Snowstorm creates slippery roads for drivers across province
New Brunswick can expect 15 to 25 cm of snow, Environment Canada says
Motorists are being advised to drive with caution as a major snowstorm causes slippery roads across the province.
Saint John police asked drivers to stay off the roads "unless it is absolutely necessary" and said some roads have already been closed.
Fredericton drivers were advised to give themselves extra time and extra space between vehicles.
Generally, slow down and pay lots of attention.- Mike Walker, manager of roadway operations in Fredericton
"Just really drive for the conditions that are out there," said Mike Walker, manager of roadway operations in Fredericton.
"It is officially winter, it's time to change those summer driving habits into winter driving habits."
Walker said city crews have been putting salt on roads since the snow started falling Friday morning, and they will be out until the storm ends during the night.
"Generally, slow down and pay lots of attention," he said.
Please avoid the following areas as SJPF is beginning to close roadways as it is becoming too slippery for drivers: Crown Street overpass, Garden St. - Dorchester St., Wall St. If you don’t have to be out please stay off the roads.—@saintjohnpolice
"The goal is to keep them open for the entire length of the storm and keep them as safe as we can," he said.
Peter Fenety, area manager for MRDC, which manages the Trans-Canada Highway between Moncton and Fredericton, described the afternoon road conditions as a combination of slush and snow.
"It's pretty consistent all the way through the highway," he said.
Fenety said he hasn't noticed any crashes along the highway and that drivers are keeping their speed down.
"We certainly haven't had the snow that we anticipated we would get," he said.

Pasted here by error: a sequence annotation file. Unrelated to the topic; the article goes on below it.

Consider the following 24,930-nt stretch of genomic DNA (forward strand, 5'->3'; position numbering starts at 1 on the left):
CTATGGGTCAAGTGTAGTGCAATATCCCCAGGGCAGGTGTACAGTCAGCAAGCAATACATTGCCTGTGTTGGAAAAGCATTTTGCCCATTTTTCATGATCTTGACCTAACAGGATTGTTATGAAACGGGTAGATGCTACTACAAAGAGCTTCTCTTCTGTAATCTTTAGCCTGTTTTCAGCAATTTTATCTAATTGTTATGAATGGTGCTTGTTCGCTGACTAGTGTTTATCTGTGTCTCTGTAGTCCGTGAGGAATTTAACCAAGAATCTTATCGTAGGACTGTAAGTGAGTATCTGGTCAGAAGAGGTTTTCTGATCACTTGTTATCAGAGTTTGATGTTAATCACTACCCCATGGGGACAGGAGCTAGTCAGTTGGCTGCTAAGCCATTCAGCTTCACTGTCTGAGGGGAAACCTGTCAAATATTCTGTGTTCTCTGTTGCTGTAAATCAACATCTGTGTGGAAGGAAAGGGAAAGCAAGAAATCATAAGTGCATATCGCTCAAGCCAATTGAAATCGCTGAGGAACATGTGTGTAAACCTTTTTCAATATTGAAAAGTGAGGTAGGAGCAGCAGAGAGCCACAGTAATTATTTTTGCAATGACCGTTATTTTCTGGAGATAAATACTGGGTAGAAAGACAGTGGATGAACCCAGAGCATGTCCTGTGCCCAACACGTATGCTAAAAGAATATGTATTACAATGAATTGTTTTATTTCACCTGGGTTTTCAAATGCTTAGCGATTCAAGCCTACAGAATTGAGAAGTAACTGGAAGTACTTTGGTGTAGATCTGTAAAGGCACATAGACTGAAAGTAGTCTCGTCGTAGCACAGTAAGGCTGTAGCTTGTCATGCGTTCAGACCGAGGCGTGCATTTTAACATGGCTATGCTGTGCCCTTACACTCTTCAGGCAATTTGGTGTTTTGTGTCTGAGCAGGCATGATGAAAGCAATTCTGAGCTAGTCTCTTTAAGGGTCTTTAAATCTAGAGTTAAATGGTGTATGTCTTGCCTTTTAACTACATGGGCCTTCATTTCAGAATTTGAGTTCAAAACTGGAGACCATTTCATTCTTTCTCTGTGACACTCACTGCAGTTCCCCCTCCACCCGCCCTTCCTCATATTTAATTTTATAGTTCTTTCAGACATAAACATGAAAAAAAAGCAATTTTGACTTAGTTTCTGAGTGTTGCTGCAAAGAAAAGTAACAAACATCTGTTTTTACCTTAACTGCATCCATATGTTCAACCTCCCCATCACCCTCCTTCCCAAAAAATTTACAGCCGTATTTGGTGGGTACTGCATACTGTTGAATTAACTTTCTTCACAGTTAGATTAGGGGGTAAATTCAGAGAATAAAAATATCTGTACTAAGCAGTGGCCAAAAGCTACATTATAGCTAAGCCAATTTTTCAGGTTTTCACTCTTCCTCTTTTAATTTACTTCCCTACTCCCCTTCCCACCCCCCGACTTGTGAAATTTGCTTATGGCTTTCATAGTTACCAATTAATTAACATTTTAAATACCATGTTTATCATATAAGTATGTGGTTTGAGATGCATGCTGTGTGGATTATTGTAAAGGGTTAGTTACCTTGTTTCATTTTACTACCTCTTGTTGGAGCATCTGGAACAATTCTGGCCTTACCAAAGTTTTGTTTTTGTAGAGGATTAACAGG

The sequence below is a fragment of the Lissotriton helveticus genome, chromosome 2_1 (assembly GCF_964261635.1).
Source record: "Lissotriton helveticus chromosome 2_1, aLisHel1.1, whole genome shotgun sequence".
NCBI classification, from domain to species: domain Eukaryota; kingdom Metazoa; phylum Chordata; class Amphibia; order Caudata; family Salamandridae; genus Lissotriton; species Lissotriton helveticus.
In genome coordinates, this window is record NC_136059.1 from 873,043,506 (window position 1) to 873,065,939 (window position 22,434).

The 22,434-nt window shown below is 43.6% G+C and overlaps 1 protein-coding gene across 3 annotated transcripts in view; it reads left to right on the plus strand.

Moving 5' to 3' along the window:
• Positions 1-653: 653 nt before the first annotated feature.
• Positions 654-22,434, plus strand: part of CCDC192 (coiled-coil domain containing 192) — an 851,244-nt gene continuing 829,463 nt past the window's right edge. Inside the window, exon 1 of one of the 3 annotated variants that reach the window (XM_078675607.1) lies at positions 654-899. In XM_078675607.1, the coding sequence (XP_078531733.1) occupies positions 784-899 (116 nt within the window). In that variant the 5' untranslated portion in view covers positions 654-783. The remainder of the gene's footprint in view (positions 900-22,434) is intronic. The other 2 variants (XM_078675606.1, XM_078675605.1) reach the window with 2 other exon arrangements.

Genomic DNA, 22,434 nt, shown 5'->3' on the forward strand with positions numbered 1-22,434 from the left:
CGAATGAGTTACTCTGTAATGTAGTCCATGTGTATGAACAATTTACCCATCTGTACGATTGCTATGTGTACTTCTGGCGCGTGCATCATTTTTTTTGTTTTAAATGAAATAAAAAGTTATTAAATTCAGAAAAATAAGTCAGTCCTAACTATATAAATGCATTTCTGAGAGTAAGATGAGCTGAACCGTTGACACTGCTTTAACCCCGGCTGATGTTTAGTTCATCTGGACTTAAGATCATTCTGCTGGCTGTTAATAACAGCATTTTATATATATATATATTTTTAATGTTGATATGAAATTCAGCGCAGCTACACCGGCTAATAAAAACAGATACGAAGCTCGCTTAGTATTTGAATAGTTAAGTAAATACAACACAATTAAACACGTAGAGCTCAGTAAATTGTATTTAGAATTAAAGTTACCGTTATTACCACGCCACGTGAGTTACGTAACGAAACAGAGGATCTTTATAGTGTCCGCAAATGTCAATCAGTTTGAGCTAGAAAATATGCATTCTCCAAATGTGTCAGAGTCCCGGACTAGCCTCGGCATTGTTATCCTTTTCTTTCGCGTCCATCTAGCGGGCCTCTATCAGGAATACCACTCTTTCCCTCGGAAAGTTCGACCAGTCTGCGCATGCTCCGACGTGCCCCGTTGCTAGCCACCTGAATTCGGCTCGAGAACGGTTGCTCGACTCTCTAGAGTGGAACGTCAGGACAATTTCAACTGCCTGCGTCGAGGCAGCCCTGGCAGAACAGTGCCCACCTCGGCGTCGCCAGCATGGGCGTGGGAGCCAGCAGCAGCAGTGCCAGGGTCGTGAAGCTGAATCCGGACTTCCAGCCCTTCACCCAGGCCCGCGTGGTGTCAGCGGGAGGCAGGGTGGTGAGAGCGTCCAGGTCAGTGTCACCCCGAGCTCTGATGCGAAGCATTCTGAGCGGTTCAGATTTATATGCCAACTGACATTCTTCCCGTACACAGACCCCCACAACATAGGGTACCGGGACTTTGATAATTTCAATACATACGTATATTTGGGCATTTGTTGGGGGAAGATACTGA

Snow and ice
Environment Canada issued a special weather warning for most of the province, forecasting 15 and 25 centimetres of snow, which could mix with ice pellets Friday afternoon.
Strong wind gusts of up to 50 kilometres an hour are also expected throughout the day.
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Jill Maepea, a warning preparedness meteorologist for Environment Canada in Fredericton, said the storm approached the province from the southwest.
She said rapidly accumulating snow could make travel difficult in some areas and visibility could be reduced in heavy snow.
A special weather statement is also in effect for Edmundston, Madawaska County, Campbellton, the western half of Restigouche County, Grand Falls, Victoria County, Saint John, Grand Manan and Charlotte County.
Environment Canada said wintry weather is expected in those areas as well, but snowfall amounts should remain under 15 cm.
Several schools did not open Friday because of the storm.
All schools in the Anglophone East, Anglophone North, Anglophone South School Districts, as well as the Francophone South District were closed. Most schools in the Anglophone West School District were also closed, with the exception of schools in Edmundston.
Classes at the New Brunswick Community College in Woodstock and Saint Andrews were also cancelled for the day.
Maepea said temperatures have been below normal over the past few weeks in New Brunswick.
This time of year, she said temperatures range between 4 C and –4 C. But over the next few days, the province can expect to see highs of 0 C and an average low of –8 C.
"This pattern can develop anywhere between November and April, where we just get in a position where we're in a storm track," she said.
"It often keeps pulling down cold air from the north and we also have this nice warm moist flow from the southwest … it keeps our temperatures below normal."
But she said the cold air should pass relatively soon.
"The tricky part is always determining when it will move out of the area."
Living without power
Even before the first flakes Friday, close to 4,000 NB Power customers were without electricity. By early afternoon, the number had dropped to just under 30.
As many as 19,000 NB Power customers lost electricity Wednesday when strong winds hit the province.
The outages came less than two weeks after a major wind storm whipped through New Brunswick, causing about 100,000 customers to lose power. Some customers waited more than five days before their power was restored.